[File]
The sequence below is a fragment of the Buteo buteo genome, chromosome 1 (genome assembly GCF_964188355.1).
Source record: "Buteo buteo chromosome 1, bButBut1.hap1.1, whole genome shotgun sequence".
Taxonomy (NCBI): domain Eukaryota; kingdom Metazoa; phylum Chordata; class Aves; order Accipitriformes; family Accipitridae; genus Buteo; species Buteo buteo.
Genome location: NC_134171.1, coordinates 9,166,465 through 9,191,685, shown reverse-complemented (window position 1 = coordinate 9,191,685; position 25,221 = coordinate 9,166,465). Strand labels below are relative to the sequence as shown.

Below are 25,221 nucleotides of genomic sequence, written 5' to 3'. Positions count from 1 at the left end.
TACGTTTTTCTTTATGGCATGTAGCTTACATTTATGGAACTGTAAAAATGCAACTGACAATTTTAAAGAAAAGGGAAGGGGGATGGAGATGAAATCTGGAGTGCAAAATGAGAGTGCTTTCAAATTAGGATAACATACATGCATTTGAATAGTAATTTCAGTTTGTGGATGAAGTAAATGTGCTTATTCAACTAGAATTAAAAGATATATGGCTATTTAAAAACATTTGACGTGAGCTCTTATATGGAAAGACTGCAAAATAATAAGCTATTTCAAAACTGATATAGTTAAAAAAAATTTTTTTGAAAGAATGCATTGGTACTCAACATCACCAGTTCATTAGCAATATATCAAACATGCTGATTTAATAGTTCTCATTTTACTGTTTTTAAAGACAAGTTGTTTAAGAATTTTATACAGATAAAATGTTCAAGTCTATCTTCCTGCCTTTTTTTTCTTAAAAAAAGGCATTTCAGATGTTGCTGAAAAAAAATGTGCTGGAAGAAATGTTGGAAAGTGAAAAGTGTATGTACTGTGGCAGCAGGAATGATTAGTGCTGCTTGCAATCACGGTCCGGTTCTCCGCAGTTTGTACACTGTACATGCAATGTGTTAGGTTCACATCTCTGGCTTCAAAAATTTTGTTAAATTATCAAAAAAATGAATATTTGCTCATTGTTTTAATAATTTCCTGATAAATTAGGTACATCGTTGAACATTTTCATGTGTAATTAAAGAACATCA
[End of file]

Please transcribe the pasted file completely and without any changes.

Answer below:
The sequence below is a fragment of the Buteo buteo genome, chromosome 1 (genome assembly GCF_964188355.1).
Source record: "Buteo buteo chromosome 1, bButBut1.hap1.1, whole genome shotgun sequence".
Taxonomy (NCBI): domain Eukaryota; kingdom Metazoa; phylum Chordata; class Aves; order Accipitriformes; family Accipitridae; genus Buteo; species Buteo buteo.
Genome location: NC_134171.1, coordinates 9,166,465 through 9,191,685, shown reverse-complemented (window position 1 = coordinate 9,191,685; position 25,221 = coordinate 9,166,465). Strand labels below are relative to the sequence as shown.

Below are 25,221 nucleotides of genomic sequence, written 5' to 3'. Positions count from 1 at the left end.
TACGTTTTTCTTTATGGCATGTAGCTTACATTTATGGAACTGTAAAAATGCAACTGACAATTTTAAAGAAAAGGGAAGGGGGATGGAGATGAAATCTGGAGTGCAAAATGAGAGTGCTTTCAAATTAGGATAACATACATGCATTTGAATAGTAATTTCAGTTTGTGGATGAAGTAAATGTGCTTATTCAACTAGAATTAAAAGATATATGGCTATTTAAAAACATTTGACGTGAGCTCTTATATGGAAAGACTGCAAAATAATAAGCTATTTCAAAACTGATATAGTTAAAAAAAATTTTTTTGAAAGAATGCATTGGTACTCAACATCACCAGTTCATTAGCAATATATCAAACATGCTGATTTAATAGTTCTCATTTTACTGTTTTTAAAGACAAGTTGTTTAAGAATTTTATACAGATAAAATGTTCAAGTCTATCTTCCTGCCTTTTTTTTCTTAAAAAAAGGCATTTCAGATGTTGCTGAAAAAAAATGTGCTGGAAGAAATGTTGGAAAGTGAAAAGTGTATGTACTGTGGCAGCAGGAATGATTAGTGCTGCTTGCAATCACGGTCCGGTTCTCCGCAGTTTGTACACTGTACATGCAATGTGTTAGGTTCACATCTCTGGCTTCAAAAATTTTGTTAAATTATCAAAAAAATGAATATTTGCTCATTGTTTTAATAATTTCCTGATAAATTAGGTACATCGTTGAACATTTTCATGTGTAATTAAAGAACATCA